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Gerry Williams: Living Treasure

Gerry Williams in his studio

Gerry Williams in his studio in Dunbarton, N.H.

“It is still an enigma to me how and why I enjoy potting,” says Gerry Williams of his 50-odd years as a leading ceramic artist. “I feel about pottery what William Stafford said about poetry: 'I don't want to make good poems, I want to make inevitable poems.' Pottery is what I do, who I am, where I come from.”

Williams hails from India, where he was born in 1926 and grew up with his American family in the last years of the British Raj. “My parents were missionaries, running a missionary school in Bengal. One thing my father did was to change the form of sanitation. He made a type of septic tank. Gandhi heard about it and when he came to see it he asked my father to build one in his house, which my father did. He went to Gandhi's ashram several times and built and installed his septic system.

“Gandhi went to jail soon after this. [Years later] I visited the World Agricultural Fair in New Delhi and went to see the replica of Gandhi's house there. There was a plaque there: 'Toilet installed by F. G. Williams.' I told my father, and he was very pleased about that.

“I never met Gandhi myself because we were in school when he came. But I have been deeply influenced by Gandhi over the years. The idea of handicraft and low agricultural economies, living in mud-brick homes, growing things, making things for use by other people.

“[Gandhi] also influenced me in my ethics and moral life. I became a pacifist and spent time in jail as a conscientious objector. He allowed me to say 'what am I going to do with my life that will be ethical and politically responsible?' Being a potter is what I came to believe the answer to that question was.”

Return to America

Early in World War II, Williams returned to the United States to study at Cornell College in Iowa. “I was only there for a year before I was called up for service in the military. Fighting in a war did not fit with my morals, so I became a C.O [conscientious objector].” He left college for several years in alternative war service. Fifty-five years after his early departure, Williams' alma mater finally awarded him a degree: Doctor of Fine Arts (honorary).

Pottery came into Williams' life several years later. In the late 1940s, he was living in a cabin he had built on Vinal Haven Island, off the coast of Maine. “Then I was 'post-everything'---post-college, post-everything else. I intently wanted to do something meaningful,” Williams remembers. “I read a passage by Arthur Morgan [former president of Antioch College and chair of the Tennessee Valley Authority under President Franklin Roosevelt] about the meaning of making pots. That was the answer.”

Pilgrim to New Hampshire

Through a friend in Boston, Williams heard that, thanks to the League of New Hampshire Craftsmen, New Hampshire was one of the best places in the country to study pottery and ceramics. In 1949, he moved to Concord, then as now the League's headquarters.

“David Campbell, director of the League of New Hampshire Craftsman [from 1938-1962], an architect, helped me get started,” Williams says. “A lot of people came to New Hampshire because of the need to be in a movement, where there were people, where there was a market because of the League.

“There were also wealthy women who supported craft. They had second homes in New Hampshire, places they went to in the summer. They were interested in the social movement of the art rather than specific enterprises.”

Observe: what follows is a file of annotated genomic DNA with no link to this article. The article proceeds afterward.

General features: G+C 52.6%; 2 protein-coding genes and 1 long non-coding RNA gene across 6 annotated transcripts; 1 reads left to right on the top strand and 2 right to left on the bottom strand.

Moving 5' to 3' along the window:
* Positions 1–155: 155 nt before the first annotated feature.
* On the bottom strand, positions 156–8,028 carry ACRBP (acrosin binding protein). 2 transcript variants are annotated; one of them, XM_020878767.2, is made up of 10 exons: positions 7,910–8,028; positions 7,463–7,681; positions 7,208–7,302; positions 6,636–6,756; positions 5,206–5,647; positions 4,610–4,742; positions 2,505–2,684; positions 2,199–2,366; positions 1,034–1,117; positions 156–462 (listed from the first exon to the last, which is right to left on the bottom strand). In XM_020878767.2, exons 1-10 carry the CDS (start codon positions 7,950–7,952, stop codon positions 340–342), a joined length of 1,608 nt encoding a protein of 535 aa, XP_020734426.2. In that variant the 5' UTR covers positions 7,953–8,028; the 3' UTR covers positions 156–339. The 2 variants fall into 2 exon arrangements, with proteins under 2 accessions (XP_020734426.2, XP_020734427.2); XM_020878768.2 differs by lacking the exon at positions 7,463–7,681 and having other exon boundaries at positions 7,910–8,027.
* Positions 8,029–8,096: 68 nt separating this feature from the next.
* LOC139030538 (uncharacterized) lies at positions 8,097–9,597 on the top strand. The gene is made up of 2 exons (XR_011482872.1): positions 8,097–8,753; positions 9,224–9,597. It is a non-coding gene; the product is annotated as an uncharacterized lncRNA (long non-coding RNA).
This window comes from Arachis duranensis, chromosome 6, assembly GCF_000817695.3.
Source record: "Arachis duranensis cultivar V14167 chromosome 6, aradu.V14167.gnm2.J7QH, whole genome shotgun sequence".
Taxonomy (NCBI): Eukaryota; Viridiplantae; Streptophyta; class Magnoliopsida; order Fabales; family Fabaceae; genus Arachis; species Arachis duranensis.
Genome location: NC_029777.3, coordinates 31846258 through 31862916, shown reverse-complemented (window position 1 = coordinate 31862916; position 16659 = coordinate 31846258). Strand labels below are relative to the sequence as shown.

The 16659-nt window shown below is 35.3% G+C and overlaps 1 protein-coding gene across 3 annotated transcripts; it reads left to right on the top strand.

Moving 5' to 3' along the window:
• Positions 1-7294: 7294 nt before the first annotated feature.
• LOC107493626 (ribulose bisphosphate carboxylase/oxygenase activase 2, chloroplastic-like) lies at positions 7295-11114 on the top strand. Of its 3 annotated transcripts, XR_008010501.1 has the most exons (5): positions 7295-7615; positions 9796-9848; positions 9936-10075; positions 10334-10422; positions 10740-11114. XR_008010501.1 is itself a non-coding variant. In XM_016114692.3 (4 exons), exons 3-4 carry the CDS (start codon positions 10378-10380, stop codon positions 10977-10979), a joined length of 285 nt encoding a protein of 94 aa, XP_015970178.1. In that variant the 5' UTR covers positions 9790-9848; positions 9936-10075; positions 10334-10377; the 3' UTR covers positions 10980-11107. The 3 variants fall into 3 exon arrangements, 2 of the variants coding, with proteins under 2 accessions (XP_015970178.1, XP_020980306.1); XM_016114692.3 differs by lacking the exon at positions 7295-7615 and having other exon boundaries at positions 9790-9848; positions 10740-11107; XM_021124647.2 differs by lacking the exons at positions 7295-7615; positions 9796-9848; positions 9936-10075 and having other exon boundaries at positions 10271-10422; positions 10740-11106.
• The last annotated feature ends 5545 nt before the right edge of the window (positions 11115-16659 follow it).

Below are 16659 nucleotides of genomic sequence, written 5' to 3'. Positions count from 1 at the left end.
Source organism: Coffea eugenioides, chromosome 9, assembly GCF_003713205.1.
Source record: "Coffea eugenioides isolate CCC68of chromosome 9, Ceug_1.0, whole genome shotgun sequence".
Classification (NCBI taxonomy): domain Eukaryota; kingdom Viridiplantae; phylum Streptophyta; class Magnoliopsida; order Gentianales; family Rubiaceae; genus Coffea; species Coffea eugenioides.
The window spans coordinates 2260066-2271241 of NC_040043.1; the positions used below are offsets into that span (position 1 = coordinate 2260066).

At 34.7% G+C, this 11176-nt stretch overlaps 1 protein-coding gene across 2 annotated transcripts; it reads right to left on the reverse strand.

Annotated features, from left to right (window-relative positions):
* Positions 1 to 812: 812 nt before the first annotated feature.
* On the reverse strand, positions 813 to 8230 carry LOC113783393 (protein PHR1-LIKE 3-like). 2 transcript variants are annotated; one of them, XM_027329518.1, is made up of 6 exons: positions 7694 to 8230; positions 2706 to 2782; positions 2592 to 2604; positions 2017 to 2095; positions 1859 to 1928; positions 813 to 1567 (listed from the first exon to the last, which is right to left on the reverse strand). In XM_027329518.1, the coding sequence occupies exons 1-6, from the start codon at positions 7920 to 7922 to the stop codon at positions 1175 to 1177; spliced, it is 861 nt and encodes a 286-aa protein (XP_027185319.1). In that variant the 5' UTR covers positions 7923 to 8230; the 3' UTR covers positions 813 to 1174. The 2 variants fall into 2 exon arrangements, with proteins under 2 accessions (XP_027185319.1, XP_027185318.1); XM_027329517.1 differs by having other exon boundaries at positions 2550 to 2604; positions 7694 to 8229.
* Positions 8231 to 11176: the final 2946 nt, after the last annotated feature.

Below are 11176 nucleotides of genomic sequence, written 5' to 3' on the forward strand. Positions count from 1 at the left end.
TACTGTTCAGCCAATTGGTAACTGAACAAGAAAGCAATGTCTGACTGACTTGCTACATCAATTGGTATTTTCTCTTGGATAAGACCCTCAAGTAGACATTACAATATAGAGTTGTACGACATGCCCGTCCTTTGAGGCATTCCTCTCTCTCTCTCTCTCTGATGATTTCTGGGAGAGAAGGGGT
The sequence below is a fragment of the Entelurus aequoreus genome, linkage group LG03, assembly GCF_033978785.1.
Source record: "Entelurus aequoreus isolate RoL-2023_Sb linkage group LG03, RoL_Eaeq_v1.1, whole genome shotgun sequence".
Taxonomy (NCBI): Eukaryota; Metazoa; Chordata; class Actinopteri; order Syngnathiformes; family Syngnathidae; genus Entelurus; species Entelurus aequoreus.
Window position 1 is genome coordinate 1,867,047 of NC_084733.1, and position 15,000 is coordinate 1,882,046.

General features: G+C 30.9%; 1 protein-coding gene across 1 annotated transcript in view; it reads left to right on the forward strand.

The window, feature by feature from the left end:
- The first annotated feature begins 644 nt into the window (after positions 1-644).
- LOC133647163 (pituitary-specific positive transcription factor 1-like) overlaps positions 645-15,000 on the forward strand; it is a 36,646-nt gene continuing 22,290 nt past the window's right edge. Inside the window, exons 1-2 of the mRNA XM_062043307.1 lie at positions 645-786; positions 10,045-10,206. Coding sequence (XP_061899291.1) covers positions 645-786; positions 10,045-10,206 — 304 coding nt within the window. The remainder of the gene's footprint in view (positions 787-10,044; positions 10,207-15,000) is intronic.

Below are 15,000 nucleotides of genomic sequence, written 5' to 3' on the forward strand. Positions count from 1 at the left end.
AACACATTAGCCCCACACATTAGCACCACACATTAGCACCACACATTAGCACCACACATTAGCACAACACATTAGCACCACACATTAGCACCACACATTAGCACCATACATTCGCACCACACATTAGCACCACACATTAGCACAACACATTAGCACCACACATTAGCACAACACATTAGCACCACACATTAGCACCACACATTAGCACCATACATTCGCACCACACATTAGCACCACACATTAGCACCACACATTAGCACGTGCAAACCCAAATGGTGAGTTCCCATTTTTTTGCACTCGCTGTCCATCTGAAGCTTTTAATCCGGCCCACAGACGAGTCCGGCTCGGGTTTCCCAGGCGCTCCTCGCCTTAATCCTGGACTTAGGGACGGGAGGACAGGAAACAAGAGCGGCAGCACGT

Williams soon prospered, becoming one of the few potters in America to support himself through his creative work. In 1953, he built a home and studio not far from Concord in rural Dunbarton.

“I had married. My wife was a radio personality in New Hampshire who had interviewed me once on her station. She and I bought this property and built the house, not with a lot of money but with help. In those days, the crafts community spent weekends going from place to place helping put on shingles and the like. Then we helped others. No money at all, just the well-being of the community being served.”

From Potter to Publisher

Studio Potter Spread

A spread in the first issue of The Studio Potter, 1972.

Another important milestone in Williams career came in 1972, the year he founded The Studio Potter magazine, which he edited for more than 30 years. Under his stewardship, it became one of the most influential art publications in the United States.

“Before I started The Studio Potter, there were two publications for ceramics, one for galleries and shops [Craft Horizons] and one for academics [Ceramics Monthly]. I felt the working craftsmen were getting shorted. I wanted to write for people working in the studio.

“Without any prior experience in publishing, I started the magazine as a nonprofit entity. During the years I was editor I attempted to travel everywhere in the country to interview people—-active studio people rather than designers or gallery owners exclusively or in the college environment.

“To a large extent anyone who made pots we were interested in. There were enormous amounts of people out there. Everyone had a special story to tell. I especially like to find someone who had given up something to become a potter.

“We would go to a state, find someone to set up an itinerary. Then my wife and I would go around interviewing people. It was amazing how many there were even in the most isolated areas. We still have friends we met out on the trails somewhere.

"It's been a wonderful life.”

Gerry Williams will give a gallery talk about The Studio Potter Collection on Thursday, Sept. 14, at 7:30 p.m., in the Mugar Gallery.